All photos courtesy of Shout! Factory
No one worth their weight in spikes and chains can deny the importance of The Decline of Western Civilization, the 1981 documentary directed by Penelope Spheeris that detailed the Los Angeles punk scene as it transformed from a dangerous dayglow playground of drunken mischief into Ground Zero for the grim, tough-as-nails, testosterone-driven genesis of American hardcore punk.
Up until now, the film was only available on old VHS tapes, bootleg DVDs, or in snippets on YouTube. On June 30, Shout! Factory will be releasing The Decline of Western Civilization Collection, a boxset which will include the elusive punk doc as well as the other two films in Spheeris’ The Decline of Western Civilization series: 1988’s confusing though highly entertainingThe Decline of Western Civilization Part II: The Metal Years and The Decline of Western Civilization III from 1998 ,which covers the LA gutter punk scene and includes live footage of Naked Aggression and Final Conflict.
Tacked on to all that are extras like an uncut interview segment with Black Flag, extra live footage of The Germs and Fear, plus an until-now lost clip of the amazing though unheralded LA punk unit, The Gears. The excess of footage and info in this set is so intoxicating, it’s almost too much for the nerd brain to register. I set upon a sleuthing mission to track down some of the movers and shakers behind the film as well as the early LA punk scene to put together an oral history of the making of the seminal first film in the Decline series.
Noisey will be running this oral history in parts, and this third installment will delves into what happened when an influx of kids from Huntington Beach came in to cause havoc on the Hollywood punk scene.
Penelope Spheeris (The Decline of Western Civilization: director): There was a clash between generations in the first Decline film.
Keith Morris (Black Flag, Circle Jerks: vocalist): Black Flag and The Circle Jerks were from the South Bay about twenty-five mile south of Los Angeles. We were surrounded by surfers, skaters and hang gliders; the guys who would be the BMX riders, skateboarders and snowboarders of the future. Tony Alva and the people from Huntington Beach, Hermosa Beach and Redondo Beach can be held responsible for the creation of stagediving and slam dancing. That’s what we brought to the table and the people of Hollywood were taken aback by this.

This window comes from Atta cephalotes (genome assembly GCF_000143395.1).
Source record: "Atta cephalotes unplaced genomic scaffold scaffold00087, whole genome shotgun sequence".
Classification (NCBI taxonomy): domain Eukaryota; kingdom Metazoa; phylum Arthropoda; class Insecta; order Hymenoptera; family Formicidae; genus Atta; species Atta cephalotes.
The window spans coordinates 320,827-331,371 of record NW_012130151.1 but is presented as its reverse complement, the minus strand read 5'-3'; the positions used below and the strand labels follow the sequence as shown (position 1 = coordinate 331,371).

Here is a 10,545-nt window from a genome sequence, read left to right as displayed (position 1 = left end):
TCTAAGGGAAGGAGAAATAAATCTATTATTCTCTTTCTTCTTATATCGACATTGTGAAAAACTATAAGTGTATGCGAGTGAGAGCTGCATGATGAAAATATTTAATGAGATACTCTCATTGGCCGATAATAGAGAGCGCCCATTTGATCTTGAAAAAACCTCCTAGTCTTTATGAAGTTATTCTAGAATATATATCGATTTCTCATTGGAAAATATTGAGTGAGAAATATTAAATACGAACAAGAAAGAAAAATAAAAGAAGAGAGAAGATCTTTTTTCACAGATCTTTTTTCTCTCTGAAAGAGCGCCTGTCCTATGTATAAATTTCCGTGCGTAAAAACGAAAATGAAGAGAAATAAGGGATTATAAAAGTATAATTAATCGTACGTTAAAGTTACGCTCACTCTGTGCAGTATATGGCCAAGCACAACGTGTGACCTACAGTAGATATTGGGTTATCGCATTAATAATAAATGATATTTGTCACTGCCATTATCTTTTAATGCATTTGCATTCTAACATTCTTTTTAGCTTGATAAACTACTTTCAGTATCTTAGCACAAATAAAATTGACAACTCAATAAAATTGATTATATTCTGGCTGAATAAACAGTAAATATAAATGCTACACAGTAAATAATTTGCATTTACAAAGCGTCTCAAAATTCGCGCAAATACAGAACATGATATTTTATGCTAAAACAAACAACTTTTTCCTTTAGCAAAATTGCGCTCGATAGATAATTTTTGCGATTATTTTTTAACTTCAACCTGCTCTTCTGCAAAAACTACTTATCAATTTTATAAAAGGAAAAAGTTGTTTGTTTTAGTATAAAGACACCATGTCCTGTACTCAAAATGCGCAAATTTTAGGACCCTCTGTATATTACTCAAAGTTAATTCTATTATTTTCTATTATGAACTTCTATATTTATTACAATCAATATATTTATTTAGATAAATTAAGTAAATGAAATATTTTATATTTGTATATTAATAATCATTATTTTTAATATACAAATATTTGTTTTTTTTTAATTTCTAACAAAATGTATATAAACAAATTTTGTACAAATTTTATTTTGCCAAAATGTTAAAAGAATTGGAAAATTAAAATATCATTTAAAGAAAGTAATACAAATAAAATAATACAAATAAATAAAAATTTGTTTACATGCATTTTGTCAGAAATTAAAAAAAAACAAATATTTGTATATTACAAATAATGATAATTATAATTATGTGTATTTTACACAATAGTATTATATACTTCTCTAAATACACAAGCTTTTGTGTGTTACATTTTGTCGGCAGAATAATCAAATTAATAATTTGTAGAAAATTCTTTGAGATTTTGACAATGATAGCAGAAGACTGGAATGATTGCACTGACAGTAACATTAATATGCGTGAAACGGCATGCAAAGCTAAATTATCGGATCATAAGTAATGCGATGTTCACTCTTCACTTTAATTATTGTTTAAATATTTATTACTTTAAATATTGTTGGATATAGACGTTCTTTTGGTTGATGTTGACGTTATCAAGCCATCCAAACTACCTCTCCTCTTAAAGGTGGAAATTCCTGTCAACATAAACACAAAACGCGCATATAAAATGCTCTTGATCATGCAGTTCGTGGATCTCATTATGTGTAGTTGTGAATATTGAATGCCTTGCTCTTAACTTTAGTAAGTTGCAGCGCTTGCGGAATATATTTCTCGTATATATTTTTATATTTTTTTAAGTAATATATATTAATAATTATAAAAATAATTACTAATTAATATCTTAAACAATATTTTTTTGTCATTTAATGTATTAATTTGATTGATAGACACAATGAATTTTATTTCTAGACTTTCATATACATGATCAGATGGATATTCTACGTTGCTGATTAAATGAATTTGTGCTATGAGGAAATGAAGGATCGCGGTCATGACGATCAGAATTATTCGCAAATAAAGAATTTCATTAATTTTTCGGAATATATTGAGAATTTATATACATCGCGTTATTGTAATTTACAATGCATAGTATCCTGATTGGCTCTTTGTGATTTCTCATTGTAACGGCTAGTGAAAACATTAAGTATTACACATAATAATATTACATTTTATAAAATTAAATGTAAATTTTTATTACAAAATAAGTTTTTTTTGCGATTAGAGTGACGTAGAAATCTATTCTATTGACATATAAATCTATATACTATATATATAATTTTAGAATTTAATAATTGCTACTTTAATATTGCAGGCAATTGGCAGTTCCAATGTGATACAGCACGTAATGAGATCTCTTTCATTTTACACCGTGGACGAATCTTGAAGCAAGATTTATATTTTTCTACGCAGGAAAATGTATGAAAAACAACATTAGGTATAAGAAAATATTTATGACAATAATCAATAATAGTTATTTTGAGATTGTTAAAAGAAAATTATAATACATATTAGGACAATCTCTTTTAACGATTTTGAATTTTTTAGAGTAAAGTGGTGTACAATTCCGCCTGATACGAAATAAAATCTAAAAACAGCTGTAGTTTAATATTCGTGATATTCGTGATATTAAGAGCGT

Penelope Spheeris: The reason I wanted to make the movie in the first place was because I had never seen anything like the slam dance pit before, and I was like ‘Oh man, we have to get this on film!’ The slam pit was what made me want to actually make the movie.
Nicole Panter (The Germs: manager): For me, the hardcore scene leeched all the fun out of our punk rock – it killed the Addams Family sense of humor that made it bearable and distinguished us from New York, London, or San Francisco. It muscled out so many of the girls who were involved out of things. The first generation of LA punk was a matriarchy that had a whiff of prankster that was completely lost when hardcore took over. Those boys had no sense of humor whatsoever.
Eugene Tatu (The Decline of Western Civilization: ‘Light Bulb Kids’ segment interviewee): Let me start off by stating that I was born in Hollywood. A lot, if not most people from the LA punk club, Masque, were from other towns or states. I knew many of the main Masque people quite well, going back to when I was thirteen and fourteen years old. However, my real crew was Huntington Beach. There were some Masque people that were probably jealous because we were fresh and energetic; not jaded New York-style heroin addicts like some of them. There was one sissy writing for the LA Weekly that detested us and made up some of the false talking points against Huntington Beach and Orange County that are still used by journalists today.
John Doe (X: bass player/vocalist): By the time the film was being made between 1979 and ’80, the scene had grown. Just by the law of averages, it was going to attract certain types of people. And some of those people were looking for trouble. But it’s not like The Circle Jerks or Black Flag could control who was coming to see them.